15. What was the result when/if you re-tested the gaskets?
  16. As an Australian I am not particularly interested in TTB regulations, but age statements can be misleading. For example I have some barrels of 9 year old brandy in my distillery. Still quite young when compared with some from Europe. I think a purchaser would expect a reasonable product but still not with the age characters of some older ones. This brandy is totally undrinkable. It is waaaay over-oaked . It is in 50 litre barrels and has been stored in Australian dry and temperature fluctuating conditions. The 3 year old barrels are very drinkable. Is a customer going to buy the 9 year or the 3 year if they know nothing else?
  17. A refractometer has the same problems as a hydrometer when trying to measure anything that is not a simple mixture of just 2 compounds. A refractometer and hydrometer can measure accurately the amount of sugar dissolved in water, or just alcohol plus water, but when you have 2 or more compounds in varying amounts, plus water, they don't measure well. OG and FG as well as original and final refractometer readings assume that it is only the sugar that has been turned into alcohol, and no other compounds have been altered.
  18. The final gravity reading is not measuring sugars only. It is measuring all sorts of soluble compounds. In my experience rye has a lot of dissolved compounds that are not fermentable sugars, and I assume these also have something to do with the high viscosity. 1.008 could be as low as it is possible to go with rye. In my opinion each different grain will have a different original and final gravity.
  19. To check the pressure release valves the safest way is to remove them as Tom suggested. Screw them onto a manifold along with pressure gauges off the still and check them against an accurate gauge. I would play it a bit safer with HedgeBird's suggestion by filling the still with water to at least normal operating level, or even safer fill as far as practical before adding compressed air. If there is a large amount of compressed air in the still and it ruptures then there could be quite a BANG but if there is mostly water then there will be far less excitement in your day.
  20. I haven't forgotten you Jedd. Can't work out how to get photos off my phone to this forum. Have a guy who can probably show me tomorrow.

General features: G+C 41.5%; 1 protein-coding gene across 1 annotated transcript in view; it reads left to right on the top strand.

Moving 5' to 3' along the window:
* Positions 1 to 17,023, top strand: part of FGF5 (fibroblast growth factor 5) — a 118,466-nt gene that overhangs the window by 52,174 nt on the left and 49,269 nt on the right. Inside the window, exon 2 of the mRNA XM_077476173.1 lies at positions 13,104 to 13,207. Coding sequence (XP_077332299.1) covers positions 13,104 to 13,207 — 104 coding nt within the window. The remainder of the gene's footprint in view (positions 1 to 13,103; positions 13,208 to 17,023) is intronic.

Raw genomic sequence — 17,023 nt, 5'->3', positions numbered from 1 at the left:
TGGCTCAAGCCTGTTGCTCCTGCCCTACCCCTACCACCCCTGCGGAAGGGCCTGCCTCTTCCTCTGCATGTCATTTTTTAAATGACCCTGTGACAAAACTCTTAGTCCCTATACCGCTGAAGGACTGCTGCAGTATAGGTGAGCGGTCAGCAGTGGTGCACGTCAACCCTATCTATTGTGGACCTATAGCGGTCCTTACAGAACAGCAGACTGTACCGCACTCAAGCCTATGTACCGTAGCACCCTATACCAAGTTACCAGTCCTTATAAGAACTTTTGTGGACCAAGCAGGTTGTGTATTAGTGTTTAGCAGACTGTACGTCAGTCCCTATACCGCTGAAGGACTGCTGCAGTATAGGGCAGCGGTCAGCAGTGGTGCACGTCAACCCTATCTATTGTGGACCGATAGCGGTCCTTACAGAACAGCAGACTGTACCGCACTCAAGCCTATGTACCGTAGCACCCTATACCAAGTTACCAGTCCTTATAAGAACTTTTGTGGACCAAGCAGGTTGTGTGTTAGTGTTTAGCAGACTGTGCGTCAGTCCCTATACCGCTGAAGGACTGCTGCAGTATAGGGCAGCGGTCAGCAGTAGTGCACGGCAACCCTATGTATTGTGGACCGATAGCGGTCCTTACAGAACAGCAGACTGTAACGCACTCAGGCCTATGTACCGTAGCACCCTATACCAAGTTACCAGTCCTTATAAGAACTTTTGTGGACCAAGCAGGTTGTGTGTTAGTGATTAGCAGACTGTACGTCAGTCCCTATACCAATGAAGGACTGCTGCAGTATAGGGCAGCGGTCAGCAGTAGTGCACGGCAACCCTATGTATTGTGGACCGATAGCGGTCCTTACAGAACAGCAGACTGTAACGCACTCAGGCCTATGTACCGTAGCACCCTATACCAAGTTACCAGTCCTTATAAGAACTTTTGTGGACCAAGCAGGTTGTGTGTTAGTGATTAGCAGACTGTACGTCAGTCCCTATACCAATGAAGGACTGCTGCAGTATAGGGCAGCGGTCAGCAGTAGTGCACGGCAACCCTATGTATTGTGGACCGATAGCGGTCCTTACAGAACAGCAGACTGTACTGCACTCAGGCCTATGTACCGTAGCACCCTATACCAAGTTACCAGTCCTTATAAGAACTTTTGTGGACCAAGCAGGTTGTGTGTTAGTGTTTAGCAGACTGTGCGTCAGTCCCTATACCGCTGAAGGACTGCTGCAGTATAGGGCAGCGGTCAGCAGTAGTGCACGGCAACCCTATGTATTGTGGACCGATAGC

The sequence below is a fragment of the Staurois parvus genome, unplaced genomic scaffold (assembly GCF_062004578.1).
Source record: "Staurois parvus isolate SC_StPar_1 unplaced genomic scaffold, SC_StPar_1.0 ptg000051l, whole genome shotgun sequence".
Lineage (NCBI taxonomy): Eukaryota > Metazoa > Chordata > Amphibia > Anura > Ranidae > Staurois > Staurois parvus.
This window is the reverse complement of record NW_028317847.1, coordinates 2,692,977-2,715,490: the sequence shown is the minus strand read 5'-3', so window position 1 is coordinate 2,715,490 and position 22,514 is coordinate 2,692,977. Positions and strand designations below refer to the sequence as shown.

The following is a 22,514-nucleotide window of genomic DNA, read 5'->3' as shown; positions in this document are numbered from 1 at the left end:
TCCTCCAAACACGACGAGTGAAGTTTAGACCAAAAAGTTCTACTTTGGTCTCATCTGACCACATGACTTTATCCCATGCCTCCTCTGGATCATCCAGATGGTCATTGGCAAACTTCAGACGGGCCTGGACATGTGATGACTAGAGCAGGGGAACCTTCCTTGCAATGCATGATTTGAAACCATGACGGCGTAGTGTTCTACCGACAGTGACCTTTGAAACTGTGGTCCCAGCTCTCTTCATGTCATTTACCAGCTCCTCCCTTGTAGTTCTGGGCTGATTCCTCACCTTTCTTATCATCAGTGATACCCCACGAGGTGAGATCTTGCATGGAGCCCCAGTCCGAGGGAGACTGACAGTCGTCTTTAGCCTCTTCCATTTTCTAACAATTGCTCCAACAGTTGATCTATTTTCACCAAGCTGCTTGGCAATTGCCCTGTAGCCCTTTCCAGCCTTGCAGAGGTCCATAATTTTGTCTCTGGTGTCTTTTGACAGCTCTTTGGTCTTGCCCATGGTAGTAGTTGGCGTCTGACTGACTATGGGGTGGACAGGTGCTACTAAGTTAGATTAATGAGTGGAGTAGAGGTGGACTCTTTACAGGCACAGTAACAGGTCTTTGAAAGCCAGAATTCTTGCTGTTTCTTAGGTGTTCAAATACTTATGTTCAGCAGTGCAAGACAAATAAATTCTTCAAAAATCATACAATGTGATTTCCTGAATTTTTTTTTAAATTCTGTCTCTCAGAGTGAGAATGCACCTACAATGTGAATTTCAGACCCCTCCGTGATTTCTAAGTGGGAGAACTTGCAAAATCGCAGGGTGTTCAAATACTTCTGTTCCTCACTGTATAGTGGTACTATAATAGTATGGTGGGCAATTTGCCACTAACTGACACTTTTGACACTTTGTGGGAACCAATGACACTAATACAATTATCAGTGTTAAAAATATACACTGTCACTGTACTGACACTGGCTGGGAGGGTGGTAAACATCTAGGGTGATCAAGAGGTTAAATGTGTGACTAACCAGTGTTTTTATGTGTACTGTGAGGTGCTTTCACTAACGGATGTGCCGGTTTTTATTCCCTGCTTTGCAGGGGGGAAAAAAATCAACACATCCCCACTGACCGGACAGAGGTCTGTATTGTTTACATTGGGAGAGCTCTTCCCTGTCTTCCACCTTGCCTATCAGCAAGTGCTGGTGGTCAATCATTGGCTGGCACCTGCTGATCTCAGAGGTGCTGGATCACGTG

21. The overflow pipe starts at the bottom of the conical boiler so it purges solids before they build up.
  22. The bottoms kettle is the boiler, I am feeding the column with flavour filled steam, not with clean steam. I am making whisky, not neutral spirit. The kettle overflows and gravity feeds through tube in shell heat exchanger to re-claim the heat. The outflow does surge a little but I don't think it is a problem.
  23. Thanks for the suggestions guys. The problem I have experienced with centrifugal pumps is if there is still some CO2 in the beer they cavitate especially if trying to push to a reasonable height ie. with back pressure. The flow control valve and column height would cause back pressure. Also any solids in the feed could obstruct the control valve. The centrifugal would be fine if no residual CO2 or solids. I think the rubber type impeller pump which is a positive displacement type would be far less likely to have problems, Jo Dehner suggested the same. Can you give me a lead about where I can buy these with VFD? I have 240vAC or 12v DC. Ideally I want to connect it to a temperature activated PID controller Cheers
  24. Thanks for those translations Paul. My confusion was Jen said "The second column won't get up to temp unless I overheat the still and then it pukes." but later he said in a reply to me "I do not have antifoam in the pot and haven't seen any foam build up at all." It doesn't matter now because it appears he has it running. As I said above, I know very little about the type of still Jen has. I learnt quite a bit from this thread but don't understand why the dephleg could be hotter than the column?
  25. I have changed my settings, hope PM will work no but not convinced. or email me pbignell@belgrovedistillery.com.au Except for a file for CNC cutting of simple plates the rest of the plans are in my head